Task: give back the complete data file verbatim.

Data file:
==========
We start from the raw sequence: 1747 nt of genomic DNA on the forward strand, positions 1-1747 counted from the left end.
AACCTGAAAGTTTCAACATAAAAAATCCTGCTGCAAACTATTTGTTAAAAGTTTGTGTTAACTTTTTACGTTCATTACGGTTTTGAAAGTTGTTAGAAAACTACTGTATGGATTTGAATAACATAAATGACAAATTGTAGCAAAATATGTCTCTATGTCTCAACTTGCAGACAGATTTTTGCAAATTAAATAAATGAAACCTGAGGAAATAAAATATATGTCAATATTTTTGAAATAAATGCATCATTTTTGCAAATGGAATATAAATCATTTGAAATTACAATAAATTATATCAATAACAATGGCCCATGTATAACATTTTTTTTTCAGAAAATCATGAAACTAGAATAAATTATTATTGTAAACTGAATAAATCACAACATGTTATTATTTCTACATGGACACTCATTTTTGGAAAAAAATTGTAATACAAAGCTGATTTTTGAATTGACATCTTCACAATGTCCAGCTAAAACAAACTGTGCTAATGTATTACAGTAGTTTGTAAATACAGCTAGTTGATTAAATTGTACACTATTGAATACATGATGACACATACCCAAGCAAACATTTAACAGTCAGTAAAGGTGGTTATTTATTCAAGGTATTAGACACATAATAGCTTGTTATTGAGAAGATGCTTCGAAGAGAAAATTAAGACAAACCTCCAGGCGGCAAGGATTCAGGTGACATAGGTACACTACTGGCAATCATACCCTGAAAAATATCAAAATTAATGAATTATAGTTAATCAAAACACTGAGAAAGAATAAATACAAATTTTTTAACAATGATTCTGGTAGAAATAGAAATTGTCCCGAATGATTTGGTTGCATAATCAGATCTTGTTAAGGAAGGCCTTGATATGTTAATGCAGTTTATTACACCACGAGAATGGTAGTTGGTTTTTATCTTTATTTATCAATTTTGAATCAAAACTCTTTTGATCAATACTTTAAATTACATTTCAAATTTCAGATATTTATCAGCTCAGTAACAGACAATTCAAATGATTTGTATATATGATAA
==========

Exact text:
We start from the raw sequence: 1747 nt of genomic DNA on the forward strand, positions 1-1747 counted from the left end.
AACCTGAAAGTTTCAACATAAAAAATCCTGCTGCAAACTATTTGTTAAAAGTTTGTGTTAACTTTTTACGTTCATTACGGTTTTGAAAGTTGTTAGAAAACTACTGTATGGATTTGAATAACATAAATGACAAATTGTAGCAAAATATGTCTCTATGTCTCAACTTGCAGACAGATTTTTGCAAATTAAATAAATGAAACCTGAGGAAATAAAATATATGTCAATATTTTTGAAATAAATGCATCATTTTTGCAAATGGAATATAAATCATTTGAAATTACAATAAATTATATCAATAACAATGGCCCATGTATAACATTTTTTTTTCAGAAAATCATGAAACTAGAATAAATTATTATTGTAAACTGAATAAATCACAACATGTTATTATTTCTACATGGACACTCATTTTTGGAAAAAAATTGTAATACAAAGCTGATTTTTGAATTGACATCTTCACAATGTCCAGCTAAAACAAACTGTGCTAATGTATTACAGTAGTTTGTAAATACAGCTAGTTGATTAAATTGTACACTATTGAATACATGATGACACATACCCAAGCAAACATTTAACAGTCAGTAAAGGTGGTTATTTATTCAAGGTATTAGACACATAATAGCTTGTTATTGAGAAGATGCTTCGAAGAGAAAATTAAGACAAACCTCCAGGCGGCAAGGATTCAGGTGACATAGGTACACTACTGGCAATCATACCCTGAAAAATATCAAAATTAATGAATTATAGTTAATCAAAACACTGAGAAAGAATAAATACAAATTTTTTAACAATGATTCTGGTAGAAATAGAAATTGTCCCGAATGATTTGGTTGCATAATCAGATCTTGTTAAGGAAGGCCTTGATATGTTAATGCAGTTTATTACACCACGAGAATGGTAGTTGGTTTTTATCTTTATTTATCAATTTTGAATCAAAACTCTTTTGATCAATACTTTAAATTACATTTCAAATTTCAGATATTTATCAGCTCAGTAACAGACAATTCAAATGATTTGTATATATGATAA